It’s the last week of the year, which means it’s time for our traditional end-of-year blog posts! First up, my retrospective reading list!
2015 was a slower reading year for me than past years, for a few reasons (a tough seminary class in the spring, moving at the end of the summer, drastic reduction in reading time in the fall, and NaNoWriMo). That said, I read some good books this year, so I wanted to take a moment and share my list. So here we go:
Books Read in 2015
>>The Art of Work — Jeff Goins
>>Take the Stairs — Rory Vaden
>>Scripture Alone–James White
>>Prodigal God — Tim Keller
>>This Momentary Marriage — John Piper
>>God’s Greater Glory — Dr. Bruce Ware
>>Father, Son, and Holy Spirit — Dr. Bruce Ware
>>Blind Spots – Collin Hansen
>>Luther on the Christian Life – Carl Trueman
>>This Paper World – Jeff Lane
>>Theological Fitness – Aimee Byrd
>>Centralia — Mike Dellosso
>>The Prodigal Church — Jared Wilson
>>Strange Fire — John MacArthur
>>Praying the Bible — Don Whitney
>>What Does the Bible Really Teach About Homosexuality? — Kevin DeYoung
>>Right Ho, Jeeves — PG Wodehouse
>>The Last Con — Zachary Bartels
>>Turn Around Bright Eyes — Rob Sheffield
>>The Killing Floor — Lee Child
>>Know the Heretics–Justin Holcomb
>>Onward — Russell Moore
>>Star Wars: Lost Stars — Claudia Gray
28 books. Definitely a let-down from the 42 I worked through last year–but there have been some interesting and challenging picks this year. It’s interesting to note how this year’s reading list shifted from mostly nonfiction at the start to all fiction in December. I guess my NaNo experiment made me hungry for more stories.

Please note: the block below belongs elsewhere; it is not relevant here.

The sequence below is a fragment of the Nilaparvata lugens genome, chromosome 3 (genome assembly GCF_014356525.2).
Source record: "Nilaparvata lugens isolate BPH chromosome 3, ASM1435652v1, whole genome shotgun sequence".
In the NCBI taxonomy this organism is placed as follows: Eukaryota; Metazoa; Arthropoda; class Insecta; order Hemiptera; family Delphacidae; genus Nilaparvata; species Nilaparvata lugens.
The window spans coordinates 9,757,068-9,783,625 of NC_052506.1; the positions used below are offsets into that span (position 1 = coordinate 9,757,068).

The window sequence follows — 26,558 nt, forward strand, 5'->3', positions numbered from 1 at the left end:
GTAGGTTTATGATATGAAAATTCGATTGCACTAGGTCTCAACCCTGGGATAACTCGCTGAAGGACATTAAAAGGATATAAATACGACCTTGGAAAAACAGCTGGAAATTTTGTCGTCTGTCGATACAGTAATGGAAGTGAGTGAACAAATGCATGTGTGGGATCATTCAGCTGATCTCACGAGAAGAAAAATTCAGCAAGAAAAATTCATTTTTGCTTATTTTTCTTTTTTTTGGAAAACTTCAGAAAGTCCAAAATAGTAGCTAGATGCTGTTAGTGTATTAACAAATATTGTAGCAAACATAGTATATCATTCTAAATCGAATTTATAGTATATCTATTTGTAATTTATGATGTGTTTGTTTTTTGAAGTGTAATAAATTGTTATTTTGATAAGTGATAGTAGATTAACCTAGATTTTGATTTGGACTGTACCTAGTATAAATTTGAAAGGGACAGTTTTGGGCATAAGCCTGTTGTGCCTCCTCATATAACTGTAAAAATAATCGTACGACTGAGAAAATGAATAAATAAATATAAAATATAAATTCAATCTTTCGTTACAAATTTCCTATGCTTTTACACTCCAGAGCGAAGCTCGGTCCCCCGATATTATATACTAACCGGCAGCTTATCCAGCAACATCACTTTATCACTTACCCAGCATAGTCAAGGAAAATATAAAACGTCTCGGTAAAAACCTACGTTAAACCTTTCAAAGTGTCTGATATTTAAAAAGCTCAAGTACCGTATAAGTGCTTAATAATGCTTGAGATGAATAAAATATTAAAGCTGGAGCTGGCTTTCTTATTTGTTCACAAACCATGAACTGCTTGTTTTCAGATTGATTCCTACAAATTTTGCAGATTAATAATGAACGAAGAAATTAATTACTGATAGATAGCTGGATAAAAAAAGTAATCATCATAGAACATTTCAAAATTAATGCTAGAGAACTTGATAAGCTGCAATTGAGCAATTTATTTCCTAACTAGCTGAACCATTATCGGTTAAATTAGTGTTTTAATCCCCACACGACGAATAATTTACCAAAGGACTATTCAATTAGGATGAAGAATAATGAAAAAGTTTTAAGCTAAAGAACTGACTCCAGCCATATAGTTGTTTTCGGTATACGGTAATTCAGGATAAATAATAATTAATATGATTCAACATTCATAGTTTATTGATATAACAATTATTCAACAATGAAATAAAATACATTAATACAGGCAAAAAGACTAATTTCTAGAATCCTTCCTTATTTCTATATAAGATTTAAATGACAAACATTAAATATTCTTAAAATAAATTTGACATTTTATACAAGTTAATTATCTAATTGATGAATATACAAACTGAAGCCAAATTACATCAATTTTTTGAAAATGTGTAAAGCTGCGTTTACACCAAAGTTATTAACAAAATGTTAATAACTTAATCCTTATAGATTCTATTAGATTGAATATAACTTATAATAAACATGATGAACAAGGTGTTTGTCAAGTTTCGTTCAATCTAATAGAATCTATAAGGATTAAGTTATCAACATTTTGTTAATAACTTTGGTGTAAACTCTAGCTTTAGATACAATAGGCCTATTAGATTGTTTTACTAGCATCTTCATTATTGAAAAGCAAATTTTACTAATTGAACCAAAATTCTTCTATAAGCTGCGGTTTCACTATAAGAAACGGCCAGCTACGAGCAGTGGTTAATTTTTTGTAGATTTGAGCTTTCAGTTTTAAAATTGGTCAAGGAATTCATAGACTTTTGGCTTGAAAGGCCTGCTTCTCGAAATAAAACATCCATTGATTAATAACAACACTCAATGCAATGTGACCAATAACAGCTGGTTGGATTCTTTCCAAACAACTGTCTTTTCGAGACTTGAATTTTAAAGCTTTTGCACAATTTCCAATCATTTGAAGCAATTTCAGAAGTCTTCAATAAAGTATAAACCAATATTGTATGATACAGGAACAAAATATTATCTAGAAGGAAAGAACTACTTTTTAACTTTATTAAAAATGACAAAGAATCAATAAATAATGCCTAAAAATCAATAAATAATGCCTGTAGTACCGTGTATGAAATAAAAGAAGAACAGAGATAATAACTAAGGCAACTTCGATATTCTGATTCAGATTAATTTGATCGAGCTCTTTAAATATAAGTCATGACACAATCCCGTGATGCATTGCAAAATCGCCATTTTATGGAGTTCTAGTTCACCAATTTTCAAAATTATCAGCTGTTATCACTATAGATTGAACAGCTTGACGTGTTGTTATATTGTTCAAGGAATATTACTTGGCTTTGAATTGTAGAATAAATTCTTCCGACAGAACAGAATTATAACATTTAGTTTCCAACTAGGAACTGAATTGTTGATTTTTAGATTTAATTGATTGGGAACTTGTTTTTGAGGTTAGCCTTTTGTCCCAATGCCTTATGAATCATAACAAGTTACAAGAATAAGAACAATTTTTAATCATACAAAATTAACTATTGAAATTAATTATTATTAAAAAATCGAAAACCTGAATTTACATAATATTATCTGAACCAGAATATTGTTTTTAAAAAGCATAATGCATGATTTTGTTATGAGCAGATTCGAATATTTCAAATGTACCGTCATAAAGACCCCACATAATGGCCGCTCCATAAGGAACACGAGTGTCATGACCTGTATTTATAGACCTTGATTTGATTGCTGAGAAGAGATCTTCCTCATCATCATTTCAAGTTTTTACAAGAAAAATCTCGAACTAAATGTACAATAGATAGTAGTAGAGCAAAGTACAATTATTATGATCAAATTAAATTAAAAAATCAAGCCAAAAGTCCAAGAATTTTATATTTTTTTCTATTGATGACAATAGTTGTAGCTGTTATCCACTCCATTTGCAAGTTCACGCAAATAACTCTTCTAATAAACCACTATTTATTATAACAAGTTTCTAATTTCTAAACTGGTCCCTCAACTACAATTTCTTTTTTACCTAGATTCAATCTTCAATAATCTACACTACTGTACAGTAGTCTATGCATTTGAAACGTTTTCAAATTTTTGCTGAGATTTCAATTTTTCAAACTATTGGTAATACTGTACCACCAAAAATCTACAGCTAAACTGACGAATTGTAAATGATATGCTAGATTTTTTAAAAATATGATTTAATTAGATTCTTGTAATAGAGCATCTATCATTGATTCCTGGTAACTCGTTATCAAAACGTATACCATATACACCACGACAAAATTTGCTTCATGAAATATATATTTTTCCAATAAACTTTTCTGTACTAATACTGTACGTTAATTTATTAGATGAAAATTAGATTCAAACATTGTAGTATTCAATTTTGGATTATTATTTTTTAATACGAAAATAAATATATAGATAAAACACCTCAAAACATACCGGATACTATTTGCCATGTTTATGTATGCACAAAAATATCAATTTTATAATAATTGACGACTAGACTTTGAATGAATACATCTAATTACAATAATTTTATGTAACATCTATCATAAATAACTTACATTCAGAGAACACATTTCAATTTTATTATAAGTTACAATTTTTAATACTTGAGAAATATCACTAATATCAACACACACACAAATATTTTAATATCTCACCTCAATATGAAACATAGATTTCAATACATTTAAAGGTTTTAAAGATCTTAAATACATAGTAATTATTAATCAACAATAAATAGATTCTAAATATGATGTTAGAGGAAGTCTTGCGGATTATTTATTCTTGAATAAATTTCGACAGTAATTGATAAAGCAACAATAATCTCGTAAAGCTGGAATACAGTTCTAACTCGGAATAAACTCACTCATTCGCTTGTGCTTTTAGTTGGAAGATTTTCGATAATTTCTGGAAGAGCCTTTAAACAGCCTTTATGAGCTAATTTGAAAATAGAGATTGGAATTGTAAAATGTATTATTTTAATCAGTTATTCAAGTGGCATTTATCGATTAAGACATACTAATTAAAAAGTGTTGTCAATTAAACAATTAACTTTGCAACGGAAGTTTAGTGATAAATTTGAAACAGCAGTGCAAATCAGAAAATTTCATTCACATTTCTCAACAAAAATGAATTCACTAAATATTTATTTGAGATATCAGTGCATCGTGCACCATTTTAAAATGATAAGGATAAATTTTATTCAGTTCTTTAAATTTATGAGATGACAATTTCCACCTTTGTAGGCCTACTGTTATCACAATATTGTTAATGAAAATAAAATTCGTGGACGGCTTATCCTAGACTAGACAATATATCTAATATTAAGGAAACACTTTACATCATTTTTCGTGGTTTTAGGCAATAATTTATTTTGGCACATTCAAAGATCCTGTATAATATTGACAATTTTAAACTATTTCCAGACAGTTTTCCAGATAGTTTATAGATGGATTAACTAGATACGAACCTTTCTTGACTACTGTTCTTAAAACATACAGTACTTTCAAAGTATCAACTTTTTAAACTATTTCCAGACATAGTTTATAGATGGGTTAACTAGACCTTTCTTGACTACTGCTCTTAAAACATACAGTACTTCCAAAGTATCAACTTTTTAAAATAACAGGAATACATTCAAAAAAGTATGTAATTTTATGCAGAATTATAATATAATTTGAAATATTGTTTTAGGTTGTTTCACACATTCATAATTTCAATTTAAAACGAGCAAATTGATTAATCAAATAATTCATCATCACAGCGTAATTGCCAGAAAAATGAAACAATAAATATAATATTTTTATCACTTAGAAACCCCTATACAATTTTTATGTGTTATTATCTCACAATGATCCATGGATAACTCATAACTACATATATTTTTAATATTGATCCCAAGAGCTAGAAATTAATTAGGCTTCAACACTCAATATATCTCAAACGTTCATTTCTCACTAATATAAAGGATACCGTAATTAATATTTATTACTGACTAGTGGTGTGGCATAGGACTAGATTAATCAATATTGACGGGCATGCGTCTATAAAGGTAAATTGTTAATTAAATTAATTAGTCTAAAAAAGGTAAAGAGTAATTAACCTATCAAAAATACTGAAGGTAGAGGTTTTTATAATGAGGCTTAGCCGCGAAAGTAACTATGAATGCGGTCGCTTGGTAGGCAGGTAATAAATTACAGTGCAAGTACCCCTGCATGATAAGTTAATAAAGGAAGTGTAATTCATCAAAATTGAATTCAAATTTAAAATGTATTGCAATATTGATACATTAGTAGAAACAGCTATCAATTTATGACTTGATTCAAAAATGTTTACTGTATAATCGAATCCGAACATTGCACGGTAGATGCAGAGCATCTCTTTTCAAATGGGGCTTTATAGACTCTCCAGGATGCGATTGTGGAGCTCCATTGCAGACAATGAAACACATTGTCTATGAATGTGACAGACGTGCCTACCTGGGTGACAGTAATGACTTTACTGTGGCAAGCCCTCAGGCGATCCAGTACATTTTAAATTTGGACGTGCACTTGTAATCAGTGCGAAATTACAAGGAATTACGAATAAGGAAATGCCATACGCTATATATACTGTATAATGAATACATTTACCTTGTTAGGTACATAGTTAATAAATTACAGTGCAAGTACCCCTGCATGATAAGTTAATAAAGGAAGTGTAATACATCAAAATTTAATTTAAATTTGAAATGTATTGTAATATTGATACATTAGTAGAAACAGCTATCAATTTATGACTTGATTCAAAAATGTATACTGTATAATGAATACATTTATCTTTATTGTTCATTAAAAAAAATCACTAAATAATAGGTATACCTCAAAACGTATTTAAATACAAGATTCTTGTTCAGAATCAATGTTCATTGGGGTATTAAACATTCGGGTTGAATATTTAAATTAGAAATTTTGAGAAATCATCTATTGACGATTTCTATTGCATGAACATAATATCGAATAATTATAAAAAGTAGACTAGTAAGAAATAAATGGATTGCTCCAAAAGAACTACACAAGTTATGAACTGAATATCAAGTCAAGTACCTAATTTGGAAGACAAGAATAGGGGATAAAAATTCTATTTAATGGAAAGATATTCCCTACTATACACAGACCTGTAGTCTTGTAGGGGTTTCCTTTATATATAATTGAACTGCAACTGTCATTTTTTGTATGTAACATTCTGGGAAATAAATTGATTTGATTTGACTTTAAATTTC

Also important to note is that my 2015 goal of “reading only books I already owned” fell to the wayside almost immediately, especially when I discovered that I could get free review copies of books. In fact, 24 of the 28 books I read were either from the library, bought for school, or procured during the year for review or discussion.
Here are my 6 Favorite Reads from 2015:
Father, Son, and Holy Spirit, by Dr. Bruce Ware: I took Dr. Ware’s Systematic Theology class this spring, and this volume on the doctrine of the Trinity was one of the required textbooks. That said, it’s a book that I have recommended and will continue to recommend to anyone seeking to understand more about the Trinity. Ware writes with clarity and devotion, and this book is both instructive and worshipful.
The Prodigal Church, by Jared Wilson: I stand by my previous comments. This is one of the best books I’ve ever read about the American Church. You need to read it. Your pastors/elders need to read it.
The Last Con, by Zachary Bartels: This novel, along with Centralia, helped to restore my hope for Christian fiction. As I wrote previously, it was a gripping read that wove in redemptive themes without coming off as preachy or ham-fisted. Definitely worth checking out. I’m definitely checking out the rest of Bartels’ novels in the future.
The Last Policeman trilogy, by Ben Winters: The biggest literary surprise for me this year was Winters’ compelling story about a policeman at the end of the world. In The Last Policeman, we are introduced to Detective Henry Palace, a young police detective in New Hampshire who is trying to solve a murder. The problem is, everyone around him knows the world is about to end in less than 6 months (on October 3, when an asteroid nicknamed “Maia” will crash somewhere on earth, causing catastrophic damage). As people all over the world are “going Bucket List” and walking away from jobs and families to go “find their bliss,” Hank Palace is just trying to do his job. Throughout these three novels, we follow Hank as he solves crimes, searches for missing persons, and attempts to do the right thing in a world quickly going crazy. It should be noted that these books are not for everyone (rate them a solid “R” for language/violence), and they’re pretty bleak at times. But Winters creates a compelling scenario and a main character I couldn’t help but root for. I was pleasantly surprised by this fascinating series.